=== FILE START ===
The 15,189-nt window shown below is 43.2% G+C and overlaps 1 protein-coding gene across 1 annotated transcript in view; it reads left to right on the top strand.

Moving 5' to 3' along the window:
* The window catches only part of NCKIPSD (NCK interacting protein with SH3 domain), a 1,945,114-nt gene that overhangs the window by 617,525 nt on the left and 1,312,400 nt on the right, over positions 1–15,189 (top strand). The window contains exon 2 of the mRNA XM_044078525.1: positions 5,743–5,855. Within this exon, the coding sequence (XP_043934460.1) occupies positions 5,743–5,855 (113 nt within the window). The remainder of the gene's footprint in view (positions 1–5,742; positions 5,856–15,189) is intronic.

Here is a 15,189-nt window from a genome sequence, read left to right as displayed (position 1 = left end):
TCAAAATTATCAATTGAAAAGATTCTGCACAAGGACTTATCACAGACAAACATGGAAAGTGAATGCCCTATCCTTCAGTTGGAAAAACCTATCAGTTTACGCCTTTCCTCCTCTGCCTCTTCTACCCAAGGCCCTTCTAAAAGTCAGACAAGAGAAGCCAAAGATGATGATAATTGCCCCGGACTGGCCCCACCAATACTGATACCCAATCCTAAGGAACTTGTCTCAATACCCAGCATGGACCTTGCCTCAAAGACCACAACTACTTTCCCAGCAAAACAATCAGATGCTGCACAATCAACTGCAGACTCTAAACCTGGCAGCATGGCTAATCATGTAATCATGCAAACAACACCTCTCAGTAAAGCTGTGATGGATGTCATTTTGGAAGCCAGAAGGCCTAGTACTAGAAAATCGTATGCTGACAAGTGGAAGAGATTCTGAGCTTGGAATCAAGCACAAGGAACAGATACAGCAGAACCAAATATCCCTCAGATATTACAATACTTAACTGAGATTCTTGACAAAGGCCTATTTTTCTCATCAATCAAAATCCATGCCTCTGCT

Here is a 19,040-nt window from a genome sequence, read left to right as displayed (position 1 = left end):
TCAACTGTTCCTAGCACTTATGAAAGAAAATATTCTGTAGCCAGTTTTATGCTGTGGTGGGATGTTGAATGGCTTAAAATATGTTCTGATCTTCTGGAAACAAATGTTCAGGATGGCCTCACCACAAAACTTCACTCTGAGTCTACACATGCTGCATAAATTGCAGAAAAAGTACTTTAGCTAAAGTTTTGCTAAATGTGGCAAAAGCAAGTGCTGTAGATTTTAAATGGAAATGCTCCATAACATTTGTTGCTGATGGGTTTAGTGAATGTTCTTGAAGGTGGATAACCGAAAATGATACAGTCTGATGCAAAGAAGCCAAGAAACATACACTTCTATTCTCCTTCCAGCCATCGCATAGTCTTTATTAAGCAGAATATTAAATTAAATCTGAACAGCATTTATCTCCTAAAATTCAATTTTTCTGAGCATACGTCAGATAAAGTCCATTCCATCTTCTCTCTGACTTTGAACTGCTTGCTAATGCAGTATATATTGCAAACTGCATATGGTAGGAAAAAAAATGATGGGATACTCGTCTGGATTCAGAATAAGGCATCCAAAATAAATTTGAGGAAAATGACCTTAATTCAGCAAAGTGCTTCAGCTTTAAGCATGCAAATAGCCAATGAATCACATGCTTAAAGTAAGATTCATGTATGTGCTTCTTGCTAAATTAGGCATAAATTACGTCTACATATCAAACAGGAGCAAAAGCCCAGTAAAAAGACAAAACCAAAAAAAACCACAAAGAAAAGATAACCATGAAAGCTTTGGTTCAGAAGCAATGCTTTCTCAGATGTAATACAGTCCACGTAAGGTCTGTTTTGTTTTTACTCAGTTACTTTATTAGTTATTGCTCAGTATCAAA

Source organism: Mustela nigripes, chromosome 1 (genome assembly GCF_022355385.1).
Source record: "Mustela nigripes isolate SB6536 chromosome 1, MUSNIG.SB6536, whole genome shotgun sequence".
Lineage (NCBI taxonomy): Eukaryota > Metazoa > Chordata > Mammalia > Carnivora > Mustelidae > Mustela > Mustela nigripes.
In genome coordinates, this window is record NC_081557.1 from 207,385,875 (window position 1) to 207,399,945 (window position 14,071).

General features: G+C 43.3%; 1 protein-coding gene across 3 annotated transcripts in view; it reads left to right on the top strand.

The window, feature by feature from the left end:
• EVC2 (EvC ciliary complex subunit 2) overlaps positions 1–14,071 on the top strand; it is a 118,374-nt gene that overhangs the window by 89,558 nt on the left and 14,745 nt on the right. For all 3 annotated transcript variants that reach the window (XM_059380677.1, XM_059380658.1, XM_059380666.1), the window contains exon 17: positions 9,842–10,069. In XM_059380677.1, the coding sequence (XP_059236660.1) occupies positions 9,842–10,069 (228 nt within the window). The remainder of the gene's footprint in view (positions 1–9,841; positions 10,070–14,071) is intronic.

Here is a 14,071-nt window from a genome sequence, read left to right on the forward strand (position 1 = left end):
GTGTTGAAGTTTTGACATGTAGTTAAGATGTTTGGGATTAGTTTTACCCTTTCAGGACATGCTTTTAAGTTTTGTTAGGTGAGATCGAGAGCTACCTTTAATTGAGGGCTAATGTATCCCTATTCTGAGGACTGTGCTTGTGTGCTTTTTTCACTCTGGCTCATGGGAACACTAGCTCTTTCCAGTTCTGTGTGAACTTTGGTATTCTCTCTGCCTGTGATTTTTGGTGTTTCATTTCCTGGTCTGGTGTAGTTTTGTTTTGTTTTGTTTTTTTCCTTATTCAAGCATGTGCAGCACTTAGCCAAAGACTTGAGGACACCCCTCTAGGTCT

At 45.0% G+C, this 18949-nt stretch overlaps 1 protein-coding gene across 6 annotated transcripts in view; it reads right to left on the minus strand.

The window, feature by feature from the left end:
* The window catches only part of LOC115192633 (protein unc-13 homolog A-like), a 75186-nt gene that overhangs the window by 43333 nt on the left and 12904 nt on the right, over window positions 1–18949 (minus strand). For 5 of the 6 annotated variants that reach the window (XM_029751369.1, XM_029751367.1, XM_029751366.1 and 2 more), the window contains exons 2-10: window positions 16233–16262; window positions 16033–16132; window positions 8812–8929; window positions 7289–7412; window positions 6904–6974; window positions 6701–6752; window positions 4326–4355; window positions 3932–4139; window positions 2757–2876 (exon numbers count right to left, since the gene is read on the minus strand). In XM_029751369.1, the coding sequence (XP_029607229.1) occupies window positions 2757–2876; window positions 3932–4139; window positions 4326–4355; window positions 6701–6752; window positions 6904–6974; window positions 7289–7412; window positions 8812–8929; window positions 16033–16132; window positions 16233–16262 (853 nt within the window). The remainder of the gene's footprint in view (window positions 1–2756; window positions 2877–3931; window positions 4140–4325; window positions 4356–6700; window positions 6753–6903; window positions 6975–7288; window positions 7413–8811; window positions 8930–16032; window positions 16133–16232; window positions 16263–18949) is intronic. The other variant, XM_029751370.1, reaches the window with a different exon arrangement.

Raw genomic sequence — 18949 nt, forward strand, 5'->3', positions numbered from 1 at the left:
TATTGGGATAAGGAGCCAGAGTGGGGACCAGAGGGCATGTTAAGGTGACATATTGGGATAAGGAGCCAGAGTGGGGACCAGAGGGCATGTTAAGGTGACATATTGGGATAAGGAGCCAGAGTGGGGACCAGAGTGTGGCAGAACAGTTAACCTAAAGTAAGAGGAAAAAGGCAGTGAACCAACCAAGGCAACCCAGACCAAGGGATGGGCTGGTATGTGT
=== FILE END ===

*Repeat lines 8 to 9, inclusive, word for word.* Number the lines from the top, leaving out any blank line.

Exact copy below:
Source organism: Mustela nigripes, chromosome 1 (genome assembly GCF_022355385.1).
Source record: "Mustela nigripes isolate SB6536 chromosome 1, MUSNIG.SB6536, whole genome shotgun sequence".